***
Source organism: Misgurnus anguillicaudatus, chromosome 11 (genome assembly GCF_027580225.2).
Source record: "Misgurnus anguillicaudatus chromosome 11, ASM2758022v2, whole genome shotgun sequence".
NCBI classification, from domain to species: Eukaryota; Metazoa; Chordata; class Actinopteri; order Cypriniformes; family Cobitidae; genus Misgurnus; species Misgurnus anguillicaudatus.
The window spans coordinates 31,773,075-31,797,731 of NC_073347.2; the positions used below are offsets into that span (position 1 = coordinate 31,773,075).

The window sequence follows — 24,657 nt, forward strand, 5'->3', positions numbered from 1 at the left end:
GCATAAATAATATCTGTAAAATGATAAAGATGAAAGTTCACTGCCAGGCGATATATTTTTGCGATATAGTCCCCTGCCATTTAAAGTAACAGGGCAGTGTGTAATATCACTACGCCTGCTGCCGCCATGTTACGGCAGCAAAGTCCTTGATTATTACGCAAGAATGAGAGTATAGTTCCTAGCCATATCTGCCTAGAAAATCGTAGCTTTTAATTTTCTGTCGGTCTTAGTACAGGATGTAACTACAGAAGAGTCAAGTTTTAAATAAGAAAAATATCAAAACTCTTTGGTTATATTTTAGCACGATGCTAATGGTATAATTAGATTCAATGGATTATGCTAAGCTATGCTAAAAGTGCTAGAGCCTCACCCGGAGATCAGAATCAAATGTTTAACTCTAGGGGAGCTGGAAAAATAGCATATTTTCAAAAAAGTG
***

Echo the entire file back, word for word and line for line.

Source organism: Misgurnus anguillicaudatus, chromosome 11 (genome assembly GCF_027580225.2).
Source record: "Misgurnus anguillicaudatus chromosome 11, ASM2758022v2, whole genome shotgun sequence".
NCBI classification, from domain to species: Eukaryota; Metazoa; Chordata; class Actinopteri; order Cypriniformes; family Cobitidae; genus Misgurnus; species Misgurnus anguillicaudatus.
The window spans coordinates 31,773,075-31,797,731 of NC_073347.2; the positions used below are offsets into that span (position 1 = coordinate 31,773,075).

The window sequence follows — 24,657 nt, forward strand, 5'->3', positions numbered from 1 at the left end:
GCATAAATAATATCTGTAAAATGATAAAGATGAAAGTTCACTGCCAGGCGATATATTTTTGCGATATAGTCCCCTGCCATTTAAAGTAACAGGGCAGTGTGTAATATCACTACGCCTGCTGCCGCCATGTTACGGCAGCAAAGTCCTTGATTATTACGCAAGAATGAGAGTATAGTTCCTAGCCATATCTGCCTAGAAAATCGTAGCTTTTAATTTTCTGTCGGTCTTAGTACAGGATGTAACTACAGAAGAGTCAAGTTTTAAATAAGAAAAATATCAAAACTCTTTGGTTATATTTTAGCACGATGCTAATGGTATAATTAGATTCAATGGATTATGCTAAGCTATGCTAAAAGTGCTAGAGCCTCACCCGGAGATCAGAATCAAATGTTTAACTCTAGGGGAGCTGGAAAAATAGCATATTTTCAAAAAAGTG